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Garden with Insight v1.0 Help: Weather - Wind

The original EPIC wind model (Richardson and Wright, 1984) simulated mean daily wind speed and daily direction. The new EPIC wind erosion model, WECS (Wind Erosion Continuous Simulation) requires wind speed distribution within the day and the dominant direction. Daily wind speed distribution is simulated using the modified exponential equation [Equation 107] where v(j) is the wind speed at f fraction of the day, V(i) is the mean wind speed for day i, and a(1) and a(2) are parameters. Equation 107 is an expression of wind speed probabilities rather than wind speed as a function of time during the day. The daily time distribution of wind speed is not required because all other EPIC components operate on a daily time step. Experimental work with data from Bushland, TX and Temple, TX indicates that 0.1 < a(2) < 0.6.

Equation 107

v(j) = a(1) * V * power(-ln(f(j)), a(2))
v(j) = power(-ln(f(j)), a(2)) / a(1)
v(j) = WindSpeedForFractionOfDay_mPsec
a(1) = windSpeedForFractionOfDayParam1
V(i) = meanWindSpeedForDay_mPsec
f(j) = fractionOfDay
a(2) = windSpeedForFractionOfDayParam2

Values of a(2) are generated daily from a triangular distribution with base ranging from 0.1 to 0.6 with a peak at 0.35. The value of a(1) can be closely appointed with the equation [Equation 108]. Equation 108 assures that

V(i) = integral from 0.0 to 1.0 of v * df (Equation 109)

Equation 108

a(1) = 1.5567 * power(a(2), 0.1508) * exp(-0.4336 * a(2))
a(1) = exp(0.4336 * a(2)) * (1/1.5567) * power(a(2), -0.1508)
a(1) = exp(0.4336 * a(2)) / (1.5567 * power(a(2), 0.1508))
a(1) = WindSpeedForFractionOfDayParam1
a(2) = windSpeedForFractionOfDayParam2

Values of v(j) are simulated with f starting with the threshold windspeed for erosion. The threshold f value (f(o)) is determined using the wind erosion equation 141 and equation 107 in the form [Equation 110] where v(*tau) is the threshold friction velocity in m/sec. Larger f values produce non-erosive wind speeds. Windspeeds greater than v(*tau) are produced as f is reduced.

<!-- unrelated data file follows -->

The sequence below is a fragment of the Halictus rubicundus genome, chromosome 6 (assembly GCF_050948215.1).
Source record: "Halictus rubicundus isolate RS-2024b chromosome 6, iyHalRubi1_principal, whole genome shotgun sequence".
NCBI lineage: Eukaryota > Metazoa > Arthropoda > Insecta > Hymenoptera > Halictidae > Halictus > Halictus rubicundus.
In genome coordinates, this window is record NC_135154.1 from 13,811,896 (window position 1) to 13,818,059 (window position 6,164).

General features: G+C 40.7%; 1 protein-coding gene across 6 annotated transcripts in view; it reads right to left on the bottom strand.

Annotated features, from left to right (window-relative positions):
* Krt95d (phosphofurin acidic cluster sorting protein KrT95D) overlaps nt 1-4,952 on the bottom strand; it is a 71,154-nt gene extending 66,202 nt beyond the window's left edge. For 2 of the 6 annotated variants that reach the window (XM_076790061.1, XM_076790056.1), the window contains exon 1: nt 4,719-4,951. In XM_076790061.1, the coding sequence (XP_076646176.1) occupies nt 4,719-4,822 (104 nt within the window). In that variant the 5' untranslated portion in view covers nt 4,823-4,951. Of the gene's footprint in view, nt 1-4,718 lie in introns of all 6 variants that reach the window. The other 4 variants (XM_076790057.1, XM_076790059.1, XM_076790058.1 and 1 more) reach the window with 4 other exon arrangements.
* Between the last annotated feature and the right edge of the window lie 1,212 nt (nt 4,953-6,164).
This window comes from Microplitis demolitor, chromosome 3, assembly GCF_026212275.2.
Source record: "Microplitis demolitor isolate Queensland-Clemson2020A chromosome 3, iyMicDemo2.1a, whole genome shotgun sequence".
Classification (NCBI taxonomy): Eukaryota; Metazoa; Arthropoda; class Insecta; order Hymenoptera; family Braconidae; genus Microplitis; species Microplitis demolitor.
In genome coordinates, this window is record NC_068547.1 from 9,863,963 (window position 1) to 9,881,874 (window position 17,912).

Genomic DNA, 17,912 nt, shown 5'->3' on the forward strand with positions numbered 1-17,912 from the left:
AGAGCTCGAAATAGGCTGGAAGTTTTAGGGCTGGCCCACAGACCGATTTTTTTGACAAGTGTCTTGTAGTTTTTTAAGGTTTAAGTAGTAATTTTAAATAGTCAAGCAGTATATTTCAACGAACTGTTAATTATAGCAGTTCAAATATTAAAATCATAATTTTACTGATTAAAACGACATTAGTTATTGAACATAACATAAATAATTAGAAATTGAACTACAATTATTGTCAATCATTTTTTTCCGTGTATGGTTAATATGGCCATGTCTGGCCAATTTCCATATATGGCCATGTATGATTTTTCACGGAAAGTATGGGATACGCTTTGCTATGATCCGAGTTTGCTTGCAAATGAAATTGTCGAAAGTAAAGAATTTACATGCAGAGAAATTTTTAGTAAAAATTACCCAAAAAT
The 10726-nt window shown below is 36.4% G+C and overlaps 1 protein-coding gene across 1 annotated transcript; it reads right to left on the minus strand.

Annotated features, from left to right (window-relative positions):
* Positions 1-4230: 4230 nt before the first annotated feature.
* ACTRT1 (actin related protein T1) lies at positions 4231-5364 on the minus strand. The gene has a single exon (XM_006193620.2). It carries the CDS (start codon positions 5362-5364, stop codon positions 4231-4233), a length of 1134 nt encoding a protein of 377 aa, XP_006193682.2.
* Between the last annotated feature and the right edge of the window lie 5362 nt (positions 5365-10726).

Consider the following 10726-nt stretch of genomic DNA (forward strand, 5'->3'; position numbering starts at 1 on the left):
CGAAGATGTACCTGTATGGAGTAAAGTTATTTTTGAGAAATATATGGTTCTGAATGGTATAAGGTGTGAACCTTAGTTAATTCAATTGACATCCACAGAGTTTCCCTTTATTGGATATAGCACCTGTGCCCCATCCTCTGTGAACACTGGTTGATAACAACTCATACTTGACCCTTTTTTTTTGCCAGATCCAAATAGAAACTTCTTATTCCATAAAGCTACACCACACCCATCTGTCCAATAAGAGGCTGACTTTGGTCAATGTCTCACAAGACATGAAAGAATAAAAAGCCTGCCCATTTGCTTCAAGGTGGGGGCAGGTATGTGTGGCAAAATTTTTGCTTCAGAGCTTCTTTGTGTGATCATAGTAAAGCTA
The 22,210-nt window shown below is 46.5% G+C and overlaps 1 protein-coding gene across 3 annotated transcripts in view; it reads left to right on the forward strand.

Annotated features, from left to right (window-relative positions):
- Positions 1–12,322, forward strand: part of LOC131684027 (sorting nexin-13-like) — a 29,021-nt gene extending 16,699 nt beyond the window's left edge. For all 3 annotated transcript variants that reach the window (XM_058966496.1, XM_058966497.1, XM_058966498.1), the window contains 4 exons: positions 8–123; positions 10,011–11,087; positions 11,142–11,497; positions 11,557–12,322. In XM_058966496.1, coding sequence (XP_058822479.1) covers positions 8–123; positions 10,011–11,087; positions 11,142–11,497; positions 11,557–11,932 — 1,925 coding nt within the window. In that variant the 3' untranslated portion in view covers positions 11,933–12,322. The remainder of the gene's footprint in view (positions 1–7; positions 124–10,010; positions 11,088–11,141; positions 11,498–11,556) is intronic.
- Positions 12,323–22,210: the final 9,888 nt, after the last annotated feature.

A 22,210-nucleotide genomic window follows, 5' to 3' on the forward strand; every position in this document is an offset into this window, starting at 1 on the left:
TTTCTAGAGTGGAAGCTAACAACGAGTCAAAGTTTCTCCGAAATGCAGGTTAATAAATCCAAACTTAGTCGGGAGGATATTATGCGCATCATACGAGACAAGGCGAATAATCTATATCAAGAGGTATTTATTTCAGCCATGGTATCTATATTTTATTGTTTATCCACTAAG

Equation 110

f(o) = exp(power(v*(tau) / (0.0408 * a(1) * V), 1/a(2)))
f(o) = exp(-power(v*(tau) / (0.0408 * V), 1/a(2))
two differences: -power, and no a(1)
f(o) = FractionOfDayToStartSimulatingWindSpeed_frn
v*(tau) = thresholdFrictionVelocityWE_mPsec
a(1) = windSpeedForFractionOfDayParam1
a(2) = windSpeedForFractionOfDayParam2
V = meanWindSpeedForDay_mPsec

The mean daily wind speed is simulated using the modified exponential equation [Equation 111] where V(k) is the mean wind speed for month k, RN is a random number b(2) is a parameter for month k, and b(1) is calculated directly using an approach similar to that described in equation 108. Experimental work with data from Bushland, TX and Temple, TX indicates that b(2) ~~ 0.3.

Equation 111

V(i) = b(1) * V(k) * power(-ln(RN), b(2))
same (b(1) is assumed to be 1.0)
V(i) = MeanWindSpeedForDay_mPsec
b(1) = 1.0
V(k) = dailyMeanWindSpeedForMonth_mPsec
RN = randomNumber
b(2) = paramForModifiedExpWindSpeed

Wind direction

Wind direction expressed as radians from north in a clockwise direction is generated from an empirical distribution specific for each location. The empirical distribution is simply the cumulative probability distribution of wind direction. The "Climatic Atlas of the United States" (U.S. Department of Commerce, 1968) gives monthly percentages of wind from each of 16 directions. Thus, to estimate wind direction for any day, the model draws a uniformly distributed random number and locates its position on the appropriate monthly cumulative probability distribution.

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Updated: March 10, 1999. Questions/comments on site to
Copyright © 1998, 1999 Paul D. Fernhout & Cynthia F. Kurtz.